Robert Draper was a staff writer at Texas Monthly from 1991 until 1997. He is now a contributing writer at the New York Times magazine and National Geographic as well as a correspondent for GQ magazine. Draper is the author of several works of fiction and nonfiction, including the New York Times best-sellers Dead Certain: The Presidency of George W. Bush and Do Not Ask What Good We Do: Inside the U.S. House of Representatives. A native Houstonian, he now resides in Washington D.C.
Galveston native Tilman Fertitta made his share of enemies when he was building his seafood empire in the eighties. These days, though, he’s winning over his hometown, and he’s doing it by taking on the island’s most influential family.
If U.S. officials put an end to illegal trips across the Rio Grande at Boquillas, the enchanting border town will find itself caught between countries and cultures. Of course, that’s where it has always been.
How tough should our response to juvenile crime be? No less tough than it is now—but no tougher either.
After nearly fifty years of working Matagorda Bay, Vernon Bates could soon watch his business shut down for good—and so could the thousands of other shrimpers who make their living on the Gulf Coast.
It was strange enough that I returned to my hated Houston high school after twenty years—but stranger still, I enjoyed it.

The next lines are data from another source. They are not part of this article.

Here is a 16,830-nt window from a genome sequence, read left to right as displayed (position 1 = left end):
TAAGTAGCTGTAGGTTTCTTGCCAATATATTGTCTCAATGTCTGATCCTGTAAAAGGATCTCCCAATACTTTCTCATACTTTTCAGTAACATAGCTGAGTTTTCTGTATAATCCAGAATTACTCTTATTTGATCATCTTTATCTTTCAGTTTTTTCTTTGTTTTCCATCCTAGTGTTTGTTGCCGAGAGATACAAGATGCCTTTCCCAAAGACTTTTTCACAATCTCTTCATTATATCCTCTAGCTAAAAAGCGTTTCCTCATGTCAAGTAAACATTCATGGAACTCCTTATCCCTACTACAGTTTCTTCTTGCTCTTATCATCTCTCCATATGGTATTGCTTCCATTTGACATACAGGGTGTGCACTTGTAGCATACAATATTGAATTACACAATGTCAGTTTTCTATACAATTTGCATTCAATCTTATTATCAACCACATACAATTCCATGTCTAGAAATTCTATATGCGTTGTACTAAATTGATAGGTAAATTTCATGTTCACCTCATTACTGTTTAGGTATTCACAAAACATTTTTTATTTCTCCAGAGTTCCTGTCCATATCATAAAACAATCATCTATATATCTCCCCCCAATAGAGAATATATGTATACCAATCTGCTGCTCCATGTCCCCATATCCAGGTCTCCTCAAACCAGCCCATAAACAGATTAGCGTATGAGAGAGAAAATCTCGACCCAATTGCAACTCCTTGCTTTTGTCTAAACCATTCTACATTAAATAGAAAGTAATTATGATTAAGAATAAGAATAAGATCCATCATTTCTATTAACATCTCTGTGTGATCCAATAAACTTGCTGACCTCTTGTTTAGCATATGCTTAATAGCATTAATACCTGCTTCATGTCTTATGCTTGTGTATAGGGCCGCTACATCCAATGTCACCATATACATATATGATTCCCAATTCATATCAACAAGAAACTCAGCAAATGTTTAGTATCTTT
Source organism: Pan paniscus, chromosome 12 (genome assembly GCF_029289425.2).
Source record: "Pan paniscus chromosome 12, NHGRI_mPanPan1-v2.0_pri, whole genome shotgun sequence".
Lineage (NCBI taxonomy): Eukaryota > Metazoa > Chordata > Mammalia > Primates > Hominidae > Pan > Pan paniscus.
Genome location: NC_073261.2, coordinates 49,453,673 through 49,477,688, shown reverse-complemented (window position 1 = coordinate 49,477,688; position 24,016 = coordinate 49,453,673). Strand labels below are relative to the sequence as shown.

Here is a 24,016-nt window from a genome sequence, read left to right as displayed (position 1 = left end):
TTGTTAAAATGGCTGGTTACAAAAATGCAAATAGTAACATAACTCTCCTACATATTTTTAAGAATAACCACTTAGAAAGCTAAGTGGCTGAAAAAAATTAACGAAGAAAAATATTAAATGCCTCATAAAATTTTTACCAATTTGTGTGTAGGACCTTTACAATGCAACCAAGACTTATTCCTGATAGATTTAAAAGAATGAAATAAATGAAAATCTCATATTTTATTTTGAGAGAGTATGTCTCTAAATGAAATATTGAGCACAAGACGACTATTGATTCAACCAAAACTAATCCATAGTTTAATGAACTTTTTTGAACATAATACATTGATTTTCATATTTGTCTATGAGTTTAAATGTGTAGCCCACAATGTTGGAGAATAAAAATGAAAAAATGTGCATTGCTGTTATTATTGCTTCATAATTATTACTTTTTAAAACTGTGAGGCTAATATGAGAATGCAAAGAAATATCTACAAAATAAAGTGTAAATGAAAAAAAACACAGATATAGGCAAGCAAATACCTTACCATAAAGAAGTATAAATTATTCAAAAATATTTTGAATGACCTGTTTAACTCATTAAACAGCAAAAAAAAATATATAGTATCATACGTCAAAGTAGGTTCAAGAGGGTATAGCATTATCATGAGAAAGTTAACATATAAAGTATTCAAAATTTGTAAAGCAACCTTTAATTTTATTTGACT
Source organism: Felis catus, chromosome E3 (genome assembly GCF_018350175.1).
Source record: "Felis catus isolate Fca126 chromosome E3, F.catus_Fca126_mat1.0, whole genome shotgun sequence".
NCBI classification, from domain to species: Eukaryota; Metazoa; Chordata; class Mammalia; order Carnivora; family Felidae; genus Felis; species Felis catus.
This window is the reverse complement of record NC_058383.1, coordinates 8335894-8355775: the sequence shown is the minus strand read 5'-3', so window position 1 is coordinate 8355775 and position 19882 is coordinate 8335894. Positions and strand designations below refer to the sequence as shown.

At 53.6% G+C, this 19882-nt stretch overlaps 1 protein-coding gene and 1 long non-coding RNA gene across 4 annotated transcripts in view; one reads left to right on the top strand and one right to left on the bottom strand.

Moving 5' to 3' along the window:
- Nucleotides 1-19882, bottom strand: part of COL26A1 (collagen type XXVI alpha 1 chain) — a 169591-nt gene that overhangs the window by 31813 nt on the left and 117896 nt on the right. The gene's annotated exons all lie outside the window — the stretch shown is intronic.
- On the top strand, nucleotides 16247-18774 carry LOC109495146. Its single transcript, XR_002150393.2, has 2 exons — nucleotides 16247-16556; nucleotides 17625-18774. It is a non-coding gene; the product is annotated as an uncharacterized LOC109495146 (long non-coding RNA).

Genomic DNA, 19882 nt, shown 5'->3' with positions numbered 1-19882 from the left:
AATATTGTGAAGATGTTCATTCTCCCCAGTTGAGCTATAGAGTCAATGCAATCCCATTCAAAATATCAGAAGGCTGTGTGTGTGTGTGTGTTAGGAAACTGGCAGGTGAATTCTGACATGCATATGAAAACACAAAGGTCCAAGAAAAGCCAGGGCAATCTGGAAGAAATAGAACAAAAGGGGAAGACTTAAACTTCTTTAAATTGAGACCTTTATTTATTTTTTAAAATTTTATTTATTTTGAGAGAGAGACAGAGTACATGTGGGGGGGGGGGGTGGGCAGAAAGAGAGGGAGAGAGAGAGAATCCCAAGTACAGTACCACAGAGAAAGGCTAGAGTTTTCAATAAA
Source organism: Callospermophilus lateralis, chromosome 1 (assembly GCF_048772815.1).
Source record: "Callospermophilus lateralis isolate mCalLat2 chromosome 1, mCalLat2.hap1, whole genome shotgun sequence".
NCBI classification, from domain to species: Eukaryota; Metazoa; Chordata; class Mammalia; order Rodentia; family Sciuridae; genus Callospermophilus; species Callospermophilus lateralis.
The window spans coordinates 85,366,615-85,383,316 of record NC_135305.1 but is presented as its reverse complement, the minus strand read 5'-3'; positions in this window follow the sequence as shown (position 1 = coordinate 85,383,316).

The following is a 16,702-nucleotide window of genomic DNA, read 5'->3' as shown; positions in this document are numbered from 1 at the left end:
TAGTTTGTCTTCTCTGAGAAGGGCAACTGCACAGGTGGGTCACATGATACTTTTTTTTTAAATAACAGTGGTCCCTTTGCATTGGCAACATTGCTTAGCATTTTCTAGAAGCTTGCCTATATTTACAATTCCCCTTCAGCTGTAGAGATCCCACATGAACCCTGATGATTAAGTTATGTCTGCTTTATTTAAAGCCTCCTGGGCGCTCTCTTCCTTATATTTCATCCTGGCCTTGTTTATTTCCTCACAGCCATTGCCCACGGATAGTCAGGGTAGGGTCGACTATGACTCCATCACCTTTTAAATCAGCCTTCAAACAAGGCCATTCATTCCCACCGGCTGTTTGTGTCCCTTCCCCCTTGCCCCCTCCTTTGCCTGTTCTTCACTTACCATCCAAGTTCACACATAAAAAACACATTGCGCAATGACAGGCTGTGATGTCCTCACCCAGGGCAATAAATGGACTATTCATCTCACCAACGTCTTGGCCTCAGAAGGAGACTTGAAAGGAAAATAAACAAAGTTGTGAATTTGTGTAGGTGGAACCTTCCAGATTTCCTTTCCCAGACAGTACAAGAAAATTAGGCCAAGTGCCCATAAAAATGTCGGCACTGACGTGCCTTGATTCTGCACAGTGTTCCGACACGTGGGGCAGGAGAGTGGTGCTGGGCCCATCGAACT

For years the dusty outpost of Terlingua has been a magnet for renegades and loners looking for a haven from the modern world. No wonder the brother of the suspected Unabomber holed up there.
Something stinks in the Department of Criminal Justice, and it’s a lot more than VitaPro. A special report on the worst state scandal in decades.
The shocking and sad story of the East Texas kids who beat a horse to death just for the thrill of it.
Oilers owner Bud Adams is hightailing it to Nashville; Drayton McLane may move the Astros too—or sell. In Houston and across the country, rooting for the home team is quickly becoming a thing of the past.
In the bloddy billion-dollor business of drug trafficking, Amado Carrillo Fuentes is king. He is the elusive ringleader of a smuggling operation that police on both sides of the border are powerless to stop.
His life was as short and sweet as his songs, but who was the Lubbock rocker whose influence over popular music will not fade away?